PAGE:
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UCSF Pediatric Stroke and Cerebrovascular Disease Center

UCSF's Pediatric Cerebrovascular and Stroke Program is one of the few centers in the country to offer comprehensive, highly specialized care to children with even the most challenging neurovascular conditions. These include ischemic and hemorrhagic strokes, moyamoyabrain arteriovenous malformationsbrain aneurysmscavernous malformations, hereditary hemorrhagic telangiectasia (HTT) and other disorders.


The Pediatric Brain Center brings together world-class experts from every discipline related to children's neurological health. The Pediatric Brain Center has general neurology and neurosurgery clinics as well as specialty clinics focused on specific conditions, such as headaches, epilepsy, stroke and brain tumors.

International Alliance for Pediatric Stroke (IAPS)

The International Alliance for Pediatric Stroke (IAPS) connects the pediatric stroke community worldwide to share vetted medical information, bringing awareness, support, education, and research together to help these children. 


The Bellaflies Foundation is dedicated to Making a Positive by providing hope for children and families affected by pediatric strokes. The foundation raises pediatric stroke awareness, funds pediatric stroke research and education worldwide, and provides support to children’s hospitals.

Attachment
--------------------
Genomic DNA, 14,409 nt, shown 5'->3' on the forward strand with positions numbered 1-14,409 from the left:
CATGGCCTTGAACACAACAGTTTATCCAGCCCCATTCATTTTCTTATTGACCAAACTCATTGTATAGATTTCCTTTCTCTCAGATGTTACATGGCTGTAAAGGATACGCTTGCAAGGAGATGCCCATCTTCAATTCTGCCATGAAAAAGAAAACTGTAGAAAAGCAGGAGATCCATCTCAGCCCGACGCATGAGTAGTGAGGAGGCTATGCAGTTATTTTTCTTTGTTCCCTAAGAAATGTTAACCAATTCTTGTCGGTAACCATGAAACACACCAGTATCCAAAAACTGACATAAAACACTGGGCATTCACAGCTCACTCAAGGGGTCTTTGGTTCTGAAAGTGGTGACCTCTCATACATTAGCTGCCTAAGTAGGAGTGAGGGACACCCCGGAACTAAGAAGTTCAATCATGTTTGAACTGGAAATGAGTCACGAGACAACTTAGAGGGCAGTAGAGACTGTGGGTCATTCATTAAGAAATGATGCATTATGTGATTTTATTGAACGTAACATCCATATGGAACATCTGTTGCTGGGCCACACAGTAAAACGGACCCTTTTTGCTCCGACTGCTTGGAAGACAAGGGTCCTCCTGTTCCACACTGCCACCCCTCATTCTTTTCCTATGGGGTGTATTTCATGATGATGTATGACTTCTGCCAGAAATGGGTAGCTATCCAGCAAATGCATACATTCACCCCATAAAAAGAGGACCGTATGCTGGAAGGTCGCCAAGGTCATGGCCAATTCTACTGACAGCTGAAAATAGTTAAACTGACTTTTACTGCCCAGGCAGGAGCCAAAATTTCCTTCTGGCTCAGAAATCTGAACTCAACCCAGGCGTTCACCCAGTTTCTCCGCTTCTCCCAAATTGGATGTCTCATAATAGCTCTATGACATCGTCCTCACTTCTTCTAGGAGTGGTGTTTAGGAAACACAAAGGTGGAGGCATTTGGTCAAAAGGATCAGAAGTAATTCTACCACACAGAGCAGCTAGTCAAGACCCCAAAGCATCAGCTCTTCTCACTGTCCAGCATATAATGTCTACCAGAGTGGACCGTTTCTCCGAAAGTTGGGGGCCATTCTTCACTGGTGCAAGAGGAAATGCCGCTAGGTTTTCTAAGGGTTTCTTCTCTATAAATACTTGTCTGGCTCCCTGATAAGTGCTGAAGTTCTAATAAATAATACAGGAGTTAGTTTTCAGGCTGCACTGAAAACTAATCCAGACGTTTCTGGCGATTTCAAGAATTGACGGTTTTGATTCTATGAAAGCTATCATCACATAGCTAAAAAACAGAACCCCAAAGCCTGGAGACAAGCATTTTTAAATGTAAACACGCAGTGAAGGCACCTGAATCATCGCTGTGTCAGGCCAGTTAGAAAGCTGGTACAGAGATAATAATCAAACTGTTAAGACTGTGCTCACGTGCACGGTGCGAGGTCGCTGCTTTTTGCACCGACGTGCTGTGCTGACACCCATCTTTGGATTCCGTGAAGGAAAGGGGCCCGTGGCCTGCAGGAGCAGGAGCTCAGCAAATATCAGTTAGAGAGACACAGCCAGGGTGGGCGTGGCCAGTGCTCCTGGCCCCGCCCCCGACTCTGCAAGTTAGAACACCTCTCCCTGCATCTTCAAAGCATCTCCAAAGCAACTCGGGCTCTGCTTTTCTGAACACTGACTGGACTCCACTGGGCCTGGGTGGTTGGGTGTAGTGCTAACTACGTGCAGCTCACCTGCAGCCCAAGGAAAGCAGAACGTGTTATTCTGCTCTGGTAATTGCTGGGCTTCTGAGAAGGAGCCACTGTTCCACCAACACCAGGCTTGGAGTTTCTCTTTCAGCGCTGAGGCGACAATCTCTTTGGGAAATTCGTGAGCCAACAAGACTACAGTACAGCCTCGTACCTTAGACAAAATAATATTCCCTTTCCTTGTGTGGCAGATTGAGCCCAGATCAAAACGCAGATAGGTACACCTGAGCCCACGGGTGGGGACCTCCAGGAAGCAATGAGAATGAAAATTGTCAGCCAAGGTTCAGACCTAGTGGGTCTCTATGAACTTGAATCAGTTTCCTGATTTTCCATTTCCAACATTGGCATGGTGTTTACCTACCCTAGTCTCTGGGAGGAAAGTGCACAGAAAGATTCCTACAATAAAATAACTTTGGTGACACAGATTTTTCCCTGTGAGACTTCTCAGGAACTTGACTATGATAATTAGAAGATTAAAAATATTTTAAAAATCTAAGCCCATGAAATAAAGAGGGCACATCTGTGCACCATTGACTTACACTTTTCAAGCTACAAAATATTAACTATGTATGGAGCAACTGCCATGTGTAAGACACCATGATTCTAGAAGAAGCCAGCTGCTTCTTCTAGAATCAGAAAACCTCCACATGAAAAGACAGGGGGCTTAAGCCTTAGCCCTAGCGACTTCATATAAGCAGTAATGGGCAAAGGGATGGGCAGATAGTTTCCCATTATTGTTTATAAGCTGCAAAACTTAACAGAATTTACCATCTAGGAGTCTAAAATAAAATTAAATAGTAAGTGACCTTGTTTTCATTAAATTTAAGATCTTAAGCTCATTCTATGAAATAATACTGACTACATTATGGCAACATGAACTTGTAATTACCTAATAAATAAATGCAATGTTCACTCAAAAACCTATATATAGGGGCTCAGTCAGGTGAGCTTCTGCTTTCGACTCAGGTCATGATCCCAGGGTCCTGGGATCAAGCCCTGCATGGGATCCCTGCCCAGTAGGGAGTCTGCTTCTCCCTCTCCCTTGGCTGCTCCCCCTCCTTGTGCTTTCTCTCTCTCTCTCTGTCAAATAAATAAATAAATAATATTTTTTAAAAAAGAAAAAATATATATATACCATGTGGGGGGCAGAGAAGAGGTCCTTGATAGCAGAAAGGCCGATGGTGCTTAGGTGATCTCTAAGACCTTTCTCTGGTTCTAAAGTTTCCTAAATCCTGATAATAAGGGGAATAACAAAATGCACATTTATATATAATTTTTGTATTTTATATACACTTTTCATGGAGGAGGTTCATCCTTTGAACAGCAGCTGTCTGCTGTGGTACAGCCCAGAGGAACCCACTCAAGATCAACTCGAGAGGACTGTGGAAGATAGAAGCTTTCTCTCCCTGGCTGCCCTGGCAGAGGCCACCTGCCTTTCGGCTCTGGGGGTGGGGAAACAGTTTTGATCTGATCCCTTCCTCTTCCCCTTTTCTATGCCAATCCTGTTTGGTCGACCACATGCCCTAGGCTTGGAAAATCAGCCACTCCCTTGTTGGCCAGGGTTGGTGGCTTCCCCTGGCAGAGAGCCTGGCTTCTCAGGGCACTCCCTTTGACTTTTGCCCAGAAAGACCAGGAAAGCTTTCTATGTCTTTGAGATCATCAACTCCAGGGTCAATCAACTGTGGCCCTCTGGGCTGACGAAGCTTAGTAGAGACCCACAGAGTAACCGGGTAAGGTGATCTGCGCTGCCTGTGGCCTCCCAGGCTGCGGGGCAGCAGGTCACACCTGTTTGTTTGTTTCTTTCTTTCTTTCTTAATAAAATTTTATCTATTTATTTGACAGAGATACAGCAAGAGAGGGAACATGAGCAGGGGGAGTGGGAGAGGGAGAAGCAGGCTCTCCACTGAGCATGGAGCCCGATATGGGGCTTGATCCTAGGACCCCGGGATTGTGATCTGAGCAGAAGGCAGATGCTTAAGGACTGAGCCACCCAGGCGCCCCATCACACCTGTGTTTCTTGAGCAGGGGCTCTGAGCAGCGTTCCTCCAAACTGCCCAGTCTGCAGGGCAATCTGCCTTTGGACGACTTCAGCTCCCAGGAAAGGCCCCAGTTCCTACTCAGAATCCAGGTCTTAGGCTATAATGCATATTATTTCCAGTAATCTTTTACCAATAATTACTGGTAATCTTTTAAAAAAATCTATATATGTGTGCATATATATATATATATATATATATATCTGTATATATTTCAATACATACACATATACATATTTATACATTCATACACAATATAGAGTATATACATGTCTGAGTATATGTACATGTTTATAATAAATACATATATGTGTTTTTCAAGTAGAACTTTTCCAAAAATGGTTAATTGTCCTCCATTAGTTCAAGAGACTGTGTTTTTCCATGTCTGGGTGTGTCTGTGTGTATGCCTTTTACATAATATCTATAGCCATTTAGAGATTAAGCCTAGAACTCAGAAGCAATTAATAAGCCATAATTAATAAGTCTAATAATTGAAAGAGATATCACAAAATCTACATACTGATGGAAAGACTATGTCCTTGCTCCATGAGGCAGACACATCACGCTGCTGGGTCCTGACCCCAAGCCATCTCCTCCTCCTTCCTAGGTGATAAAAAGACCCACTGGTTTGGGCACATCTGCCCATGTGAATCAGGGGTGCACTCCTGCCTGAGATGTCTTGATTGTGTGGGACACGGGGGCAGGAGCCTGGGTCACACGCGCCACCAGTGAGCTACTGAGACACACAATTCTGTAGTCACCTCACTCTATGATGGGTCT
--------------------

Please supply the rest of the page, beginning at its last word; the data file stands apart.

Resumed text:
The Children’s Hemiplegia and Stroke Association, CHASA, is a nonprofit organization founded by parents of children with hemiplegia in 1996 to provide information and support to families of children who have hemiplegia, hemiparesis, or hemiplegic cerebral palsy. 



Moyamoya is a rare disorder that causes major blood vessels leading to a child's brain to narrow. If untreated, the vessels become blocked and cause a stroke or recurring mini-strokes called transient ischemic attacks (TIA). In adults, it causes bleeding in the brain or hemorrhagic strokes.

Moyamoya, first described in Japan in the 1960s, means "puff of smoke" in Japanese, named after the abnormal appearance of new blood vessels that grow to make up for the blocked artery. Although the cause is unknown, Japanese and Korean children and those with other disorders such as Down's syndrome, neurofibromatosis and tuberous sclerosis are more frequently affected.

Several types of surgery can restore blood flow to the brain. Without treatment, the disease can be fatal.